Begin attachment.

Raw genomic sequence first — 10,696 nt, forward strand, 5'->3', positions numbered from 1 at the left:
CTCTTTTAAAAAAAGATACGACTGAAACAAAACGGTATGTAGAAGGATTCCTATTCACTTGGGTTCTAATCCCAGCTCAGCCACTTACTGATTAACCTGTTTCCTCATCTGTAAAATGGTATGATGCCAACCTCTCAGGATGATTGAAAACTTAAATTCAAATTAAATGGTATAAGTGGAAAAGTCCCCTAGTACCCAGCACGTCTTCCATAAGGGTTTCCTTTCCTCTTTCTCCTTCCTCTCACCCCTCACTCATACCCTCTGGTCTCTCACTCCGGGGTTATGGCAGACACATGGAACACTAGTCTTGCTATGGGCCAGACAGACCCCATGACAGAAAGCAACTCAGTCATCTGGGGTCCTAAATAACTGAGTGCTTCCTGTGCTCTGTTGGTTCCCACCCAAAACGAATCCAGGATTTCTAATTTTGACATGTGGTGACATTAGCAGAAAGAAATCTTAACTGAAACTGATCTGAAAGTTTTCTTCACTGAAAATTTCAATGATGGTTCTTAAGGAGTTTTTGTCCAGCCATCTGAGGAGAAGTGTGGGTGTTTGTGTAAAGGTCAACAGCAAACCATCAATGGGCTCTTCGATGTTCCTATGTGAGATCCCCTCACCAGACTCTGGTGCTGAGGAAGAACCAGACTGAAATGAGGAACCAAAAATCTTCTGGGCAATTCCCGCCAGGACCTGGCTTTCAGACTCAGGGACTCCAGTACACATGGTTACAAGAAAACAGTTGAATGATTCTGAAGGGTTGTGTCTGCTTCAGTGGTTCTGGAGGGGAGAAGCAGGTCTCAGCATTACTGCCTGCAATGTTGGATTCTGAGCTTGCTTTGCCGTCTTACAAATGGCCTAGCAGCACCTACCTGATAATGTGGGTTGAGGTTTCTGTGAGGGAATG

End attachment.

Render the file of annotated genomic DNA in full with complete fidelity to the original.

Raw genomic sequence first — 10,696 nt, forward strand, 5'->3', positions numbered from 1 at the left:
CTCTTTTAAAAAAAGATACGACTGAAACAAAACGGTATGTAGAAGGATTCCTATTCACTTGGGTTCTAATCCCAGCTCAGCCACTTACTGATTAACCTGTTTCCTCATCTGTAAAATGGTATGATGCCAACCTCTCAGGATGATTGAAAACTTAAATTCAAATTAAATGGTATAAGTGGAAAAGTCCCCTAGTACCCAGCACGTCTTCCATAAGGGTTTCCTTTCCTCTTTCTCCTTCCTCTCACCCCTCACTCATACCCTCTGGTCTCTCACTCCGGGGTTATGGCAGACACATGGAACACTAGTCTTGCTATGGGCCAGACAGACCCCATGACAGAAAGCAACTCAGTCATCTGGGGTCCTAAATAACTGAGTGCTTCCTGTGCTCTGTTGGTTCCCACCCAAAACGAATCCAGGATTTCTAATTTTGACATGTGGTGACATTAGCAGAAAGAAATCTTAACTGAAACTGATCTGAAAGTTTTCTTCACTGAAAATTTCAATGATGGTTCTTAAGGAGTTTTTGTCCAGCCATCTGAGGAGAAGTGTGGGTGTTTGTGTAAAGGTCAACAGCAAACCATCAATGGGCTCTTCGATGTTCCTATGTGAGATCCCCTCACCAGACTCTGGTGCTGAGGAAGAACCAGACTGAAATGAGGAACCAAAAATCTTCTGGGCAATTCCCGCCAGGACCTGGCTTTCAGACTCAGGGACTCCAGTACACATGGTTACAAGAAAACAGTTGAATGATTCTGAAGGGTTGTGTCTGCTTCAGTGGTTCTGGAGGGGAGAAGCAGGTCTCAGCATTACTGCCTGCAATGTTGGATTCTGAGCTTGCTTTGCCGTCTTACAAATGGCCTAGCAGCACCTACCTGATAATGTGGGTTGAGGTTTCTGTGAGGGAATG